If you guys are looking for a laugh, get pumped because I found it for you: yesterday Warmland Films released the first installment of Convos With My 2 Year Old. The video series is brilliant: they’re taking actual conversations between a two-year-old and her dad and replacing the two-year-old with an adult male.
If you’re head over heels for foxes and polka dots, get excited! I’m totally smitten with these cute photos Alisa recently shared with us — she threw her one-year-old a woodland-themed birthday party. Here a few photos form the day!
I recently tried to sync my phone and couldn’t because it was too full. I couldn’t even update my podcasts because of all the pictures and videos taking up space — so I had to pare down. Deciding which photos and videos to save and which to delete was a challenge: what if I had a few minutes on the subway and wanted to look at pictures from a few years ago? I wasn’t ready.
When my husband and I were dating we talked about all kinds of things during the long drive from Seattle to my parent’s house in Oregon. We talked about our lives together, our pasts, and our goals and hopes for the future. As things got more serious we starting talking about kids; how many we wanted, names we liked, that sort of thing. One thing we quickly realized was that we both had the desire to adopt.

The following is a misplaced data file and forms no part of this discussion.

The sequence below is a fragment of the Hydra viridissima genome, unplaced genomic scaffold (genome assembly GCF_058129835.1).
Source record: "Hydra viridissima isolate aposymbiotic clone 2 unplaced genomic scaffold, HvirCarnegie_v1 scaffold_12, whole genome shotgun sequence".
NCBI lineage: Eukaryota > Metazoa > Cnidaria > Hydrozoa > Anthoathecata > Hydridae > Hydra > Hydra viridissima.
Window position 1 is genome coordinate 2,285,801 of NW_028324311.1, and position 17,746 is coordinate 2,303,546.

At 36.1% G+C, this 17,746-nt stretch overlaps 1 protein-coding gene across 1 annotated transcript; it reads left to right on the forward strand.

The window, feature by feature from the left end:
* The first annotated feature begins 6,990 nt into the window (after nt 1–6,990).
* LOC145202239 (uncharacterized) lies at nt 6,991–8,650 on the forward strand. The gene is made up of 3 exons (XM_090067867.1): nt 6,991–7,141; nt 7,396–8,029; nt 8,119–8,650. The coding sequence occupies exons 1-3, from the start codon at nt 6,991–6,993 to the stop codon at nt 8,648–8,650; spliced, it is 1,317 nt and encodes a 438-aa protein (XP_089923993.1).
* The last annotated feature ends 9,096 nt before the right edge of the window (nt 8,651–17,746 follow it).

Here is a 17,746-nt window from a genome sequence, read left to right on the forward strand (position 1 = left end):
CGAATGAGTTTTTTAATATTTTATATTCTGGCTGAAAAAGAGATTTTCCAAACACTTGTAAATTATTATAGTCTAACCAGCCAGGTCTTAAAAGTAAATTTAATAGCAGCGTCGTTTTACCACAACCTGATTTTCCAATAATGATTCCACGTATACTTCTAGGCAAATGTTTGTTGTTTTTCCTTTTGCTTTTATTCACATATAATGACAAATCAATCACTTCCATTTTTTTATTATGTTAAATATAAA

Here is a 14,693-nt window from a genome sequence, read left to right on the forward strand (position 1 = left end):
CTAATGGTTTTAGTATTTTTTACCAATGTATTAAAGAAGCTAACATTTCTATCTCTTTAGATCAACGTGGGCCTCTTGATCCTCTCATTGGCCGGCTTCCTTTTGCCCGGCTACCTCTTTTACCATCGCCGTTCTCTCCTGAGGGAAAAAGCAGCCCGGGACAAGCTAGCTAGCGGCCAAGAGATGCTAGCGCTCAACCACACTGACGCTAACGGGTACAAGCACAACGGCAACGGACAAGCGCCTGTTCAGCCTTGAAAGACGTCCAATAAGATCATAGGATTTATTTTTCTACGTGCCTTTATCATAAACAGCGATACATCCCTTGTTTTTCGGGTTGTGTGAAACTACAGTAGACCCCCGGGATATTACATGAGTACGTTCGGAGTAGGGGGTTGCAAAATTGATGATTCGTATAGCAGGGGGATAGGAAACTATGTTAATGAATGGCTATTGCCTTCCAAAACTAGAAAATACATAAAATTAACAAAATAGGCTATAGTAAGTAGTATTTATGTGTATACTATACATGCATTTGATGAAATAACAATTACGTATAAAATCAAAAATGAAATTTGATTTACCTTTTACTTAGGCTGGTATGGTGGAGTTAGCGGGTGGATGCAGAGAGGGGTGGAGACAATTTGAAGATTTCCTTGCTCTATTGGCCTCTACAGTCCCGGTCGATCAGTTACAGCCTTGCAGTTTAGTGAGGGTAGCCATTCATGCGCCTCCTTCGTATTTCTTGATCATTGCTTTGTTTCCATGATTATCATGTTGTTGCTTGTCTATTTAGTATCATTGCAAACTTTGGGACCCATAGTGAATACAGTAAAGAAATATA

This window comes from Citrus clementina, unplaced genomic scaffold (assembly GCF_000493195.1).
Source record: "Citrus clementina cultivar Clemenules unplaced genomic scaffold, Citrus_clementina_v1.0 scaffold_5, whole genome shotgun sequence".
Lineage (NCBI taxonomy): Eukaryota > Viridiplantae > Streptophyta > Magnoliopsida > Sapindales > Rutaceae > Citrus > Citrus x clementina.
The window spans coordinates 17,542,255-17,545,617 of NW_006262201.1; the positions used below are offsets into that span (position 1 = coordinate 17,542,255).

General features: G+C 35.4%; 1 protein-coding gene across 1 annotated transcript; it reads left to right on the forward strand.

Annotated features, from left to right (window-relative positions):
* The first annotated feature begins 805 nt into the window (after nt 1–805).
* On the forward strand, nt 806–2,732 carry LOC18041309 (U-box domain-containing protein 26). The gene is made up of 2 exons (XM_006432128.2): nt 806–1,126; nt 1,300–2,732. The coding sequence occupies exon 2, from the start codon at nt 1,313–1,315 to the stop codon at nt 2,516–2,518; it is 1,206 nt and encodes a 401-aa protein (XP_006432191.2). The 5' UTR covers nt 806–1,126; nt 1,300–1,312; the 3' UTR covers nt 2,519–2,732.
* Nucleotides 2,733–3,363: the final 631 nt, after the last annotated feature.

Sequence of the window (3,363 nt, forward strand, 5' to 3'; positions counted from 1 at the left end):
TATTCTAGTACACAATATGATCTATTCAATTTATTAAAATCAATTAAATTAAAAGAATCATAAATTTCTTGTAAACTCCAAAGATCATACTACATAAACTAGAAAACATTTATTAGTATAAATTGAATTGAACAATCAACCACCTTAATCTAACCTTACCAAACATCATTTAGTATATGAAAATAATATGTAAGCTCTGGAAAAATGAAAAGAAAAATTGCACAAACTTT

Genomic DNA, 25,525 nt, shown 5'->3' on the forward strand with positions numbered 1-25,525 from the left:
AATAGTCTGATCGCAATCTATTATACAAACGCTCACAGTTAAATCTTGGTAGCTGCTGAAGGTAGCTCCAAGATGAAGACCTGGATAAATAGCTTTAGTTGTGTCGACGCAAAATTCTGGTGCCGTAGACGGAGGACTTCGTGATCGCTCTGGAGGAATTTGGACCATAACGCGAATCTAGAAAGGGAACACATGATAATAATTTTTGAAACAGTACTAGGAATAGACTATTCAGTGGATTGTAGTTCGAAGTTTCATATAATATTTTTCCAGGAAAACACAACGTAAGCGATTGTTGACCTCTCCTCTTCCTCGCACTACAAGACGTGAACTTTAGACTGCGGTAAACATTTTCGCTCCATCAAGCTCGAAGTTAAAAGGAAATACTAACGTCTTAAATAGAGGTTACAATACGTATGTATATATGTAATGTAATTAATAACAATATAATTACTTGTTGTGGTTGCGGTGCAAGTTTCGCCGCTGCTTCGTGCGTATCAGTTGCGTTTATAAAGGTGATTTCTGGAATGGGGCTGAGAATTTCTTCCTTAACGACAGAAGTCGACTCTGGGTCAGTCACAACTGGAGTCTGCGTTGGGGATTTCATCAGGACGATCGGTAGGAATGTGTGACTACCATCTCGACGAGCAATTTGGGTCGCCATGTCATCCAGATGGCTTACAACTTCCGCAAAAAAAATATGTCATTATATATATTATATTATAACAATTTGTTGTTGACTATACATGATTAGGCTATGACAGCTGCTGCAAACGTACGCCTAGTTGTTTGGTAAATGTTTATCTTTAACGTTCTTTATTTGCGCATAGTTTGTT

As spring weather of intermittent cold peppered with rain continues to downpour in our area, I struggle to find indoor appropriate activities for two plucky (bored and fighty) toddlers. I’ll spend afternoon coffee breaks Googling indoor activities to keep the stir-crazy levels to a slow mix rather than the full-blown pulverize we get once the kids have been held in weather related house arrest for more than a day or two.
Our 2 1/2 year old is VERY attached to our home. It’s the apartment he has lived in his whole life. Because of the nature of the move, we have to go in mid-May. So, I’m wondering: with a month and a half, how can we get our toddler ready for the biggest change in his life so far?
Almost a year ago now, my father passed away. I received the news in slow motion; anyone who has heard this kind of news knows exactly what I mean by that. Of course I felt the initial pain of my own loss, but my attention immediately turned to my daughter. How was I going to tell my little girl, who at that time was two months shy of turning three and so in love with her “Umpaw,” that she would never see him again?